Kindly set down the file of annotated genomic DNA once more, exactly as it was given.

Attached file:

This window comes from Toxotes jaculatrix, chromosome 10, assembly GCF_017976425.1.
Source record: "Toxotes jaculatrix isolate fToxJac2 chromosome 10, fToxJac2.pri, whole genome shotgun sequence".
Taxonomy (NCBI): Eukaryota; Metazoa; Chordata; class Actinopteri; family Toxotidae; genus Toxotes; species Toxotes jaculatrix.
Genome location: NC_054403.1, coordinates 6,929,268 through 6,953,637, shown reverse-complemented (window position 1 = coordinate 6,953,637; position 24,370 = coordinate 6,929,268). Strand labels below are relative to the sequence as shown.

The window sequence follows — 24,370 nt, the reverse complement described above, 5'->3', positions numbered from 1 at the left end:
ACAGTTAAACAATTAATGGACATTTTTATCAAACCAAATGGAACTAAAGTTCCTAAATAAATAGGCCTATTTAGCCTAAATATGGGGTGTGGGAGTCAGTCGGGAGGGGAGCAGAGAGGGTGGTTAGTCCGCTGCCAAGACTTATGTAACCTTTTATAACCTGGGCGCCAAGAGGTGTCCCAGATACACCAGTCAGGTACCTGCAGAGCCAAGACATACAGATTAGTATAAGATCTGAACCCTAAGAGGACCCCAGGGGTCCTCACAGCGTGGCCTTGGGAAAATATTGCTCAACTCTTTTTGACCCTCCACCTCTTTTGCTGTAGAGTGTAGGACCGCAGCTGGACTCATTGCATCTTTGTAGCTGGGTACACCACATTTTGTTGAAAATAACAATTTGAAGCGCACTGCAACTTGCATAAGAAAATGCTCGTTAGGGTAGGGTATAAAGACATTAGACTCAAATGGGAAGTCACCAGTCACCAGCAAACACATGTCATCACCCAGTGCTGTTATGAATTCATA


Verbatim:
This window comes from Toxotes jaculatrix, chromosome 10, assembly GCF_017976425.1.
Source record: "Toxotes jaculatrix isolate fToxJac2 chromosome 10, fToxJac2.pri, whole genome shotgun sequence".
Taxonomy (NCBI): Eukaryota; Metazoa; Chordata; class Actinopteri; family Toxotidae; genus Toxotes; species Toxotes jaculatrix.
Genome location: NC_054403.1, coordinates 6,929,268 through 6,953,637, shown reverse-complemented (window position 1 = coordinate 6,953,637; position 24,370 = coordinate 6,929,268). Strand labels below are relative to the sequence as shown.

The window sequence follows — 24,370 nt, the reverse complement described above, 5'->3', positions numbered from 1 at the left end:
ACAGTTAAACAATTAATGGACATTTTTATCAAACCAAATGGAACTAAAGTTCCTAAATAAATAGGCCTATTTAGCCTAAATATGGGGTGTGGGAGTCAGTCGGGAGGGGAGCAGAGAGGGTGGTTAGTCCGCTGCCAAGACTTATGTAACCTTTTATAACCTGGGCGCCAAGAGGTGTCCCAGATACACCAGTCAGGTACCTGCAGAGCCAAGACATACAGATTAGTATAAGATCTGAACCCTAAGAGGACCCCAGGGGTCCTCACAGCGTGGCCTTGGGAAAATATTGCTCAACTCTTTTTGACCCTCCACCTCTTTTGCTGTAGAGTGTAGGACCGCAGCTGGACTCATTGCATCTTTGTAGCTGGGTACACCACATTTTGTTGAAAATAACAATTTGAAGCGCACTGCAACTTGCATAAGAAAATGCTCGTTAGGGTAGGGTATAAAGACATTAGACTCAAATGGGAAGTCACCAGTCACCAGCAAACACATGTCATCACCCAGTGCTGTTATGAATTCATA